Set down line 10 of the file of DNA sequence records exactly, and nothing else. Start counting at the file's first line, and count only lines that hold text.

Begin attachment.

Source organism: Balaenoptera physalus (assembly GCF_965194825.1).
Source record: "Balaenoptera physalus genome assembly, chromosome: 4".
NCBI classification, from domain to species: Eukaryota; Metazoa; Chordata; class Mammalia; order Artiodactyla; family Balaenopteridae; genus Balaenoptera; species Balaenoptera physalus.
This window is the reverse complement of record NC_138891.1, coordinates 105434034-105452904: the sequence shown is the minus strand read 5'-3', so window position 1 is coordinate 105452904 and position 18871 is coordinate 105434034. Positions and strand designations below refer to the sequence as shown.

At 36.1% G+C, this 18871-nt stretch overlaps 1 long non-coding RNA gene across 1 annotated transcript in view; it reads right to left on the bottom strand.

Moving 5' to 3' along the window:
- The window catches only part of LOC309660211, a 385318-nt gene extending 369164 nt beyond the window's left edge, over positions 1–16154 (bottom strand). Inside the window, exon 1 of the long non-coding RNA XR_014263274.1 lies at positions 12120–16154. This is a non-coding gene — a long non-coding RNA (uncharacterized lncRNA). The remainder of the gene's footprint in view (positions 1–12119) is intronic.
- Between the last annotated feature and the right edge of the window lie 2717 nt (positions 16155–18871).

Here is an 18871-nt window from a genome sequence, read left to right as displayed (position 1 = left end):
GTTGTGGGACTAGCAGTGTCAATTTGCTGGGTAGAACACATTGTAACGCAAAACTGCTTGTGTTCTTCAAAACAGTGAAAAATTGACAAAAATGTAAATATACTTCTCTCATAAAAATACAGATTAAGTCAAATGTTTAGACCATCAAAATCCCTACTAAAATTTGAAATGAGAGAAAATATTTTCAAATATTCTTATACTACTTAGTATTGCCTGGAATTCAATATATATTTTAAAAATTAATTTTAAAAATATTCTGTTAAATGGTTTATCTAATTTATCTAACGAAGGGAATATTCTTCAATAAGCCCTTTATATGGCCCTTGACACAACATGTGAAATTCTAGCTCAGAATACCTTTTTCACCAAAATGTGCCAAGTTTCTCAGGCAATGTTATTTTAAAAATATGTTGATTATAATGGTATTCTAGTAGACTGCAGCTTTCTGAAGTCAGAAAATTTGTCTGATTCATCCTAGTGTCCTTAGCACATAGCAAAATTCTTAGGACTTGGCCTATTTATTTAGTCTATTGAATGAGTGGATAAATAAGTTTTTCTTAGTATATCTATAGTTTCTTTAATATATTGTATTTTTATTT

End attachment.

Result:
GTTGTGGGACTAGCAGTGTCAATTTGCTGGGTAGAACACATTGTAACGCAAAACTGCTTGTGTTCTTCAAAACAGTGAAAAATTGACAAAAATGTAAATATACTTCTCTCATAAAAATACAGATTAAGTCAAATGTTTAGACCATCAAAATCCCTACTAAAATTTGAAATGAGAGAAAATATTTTCAAATATTCTTATACTACTTAGTATTGCCTGGAATTCAATATATATTTTAAAAATTAATTTTAAAAATATTCTGTTAAATGGTTTATCTAATTTATCTAACGAAGGGAATATTCTTCAATAAGCCCTTTATATGGCCCTTGACACAACATGTGAAATTCTAGCTCAGAATACCTTTTTCACCAAAATGTGCCAAGTTTCTCAGGCAATGTTATTTTAAAAATATGTTGATTATAATGGTATTCTAGTAGACTGCAGCTTTCTGAAGTCAGAAAATTTGTCTGATTCATCCTAGTGTCCTTAGCACATAGCAAAATTCTTAGGACTTGGCCTATTTATTTAGTCTATTGAATGAGTGGATAAATAAGTTTTTCTTAGTATATCTATAGTTTCTTTAATATATTGTATTTTTATTT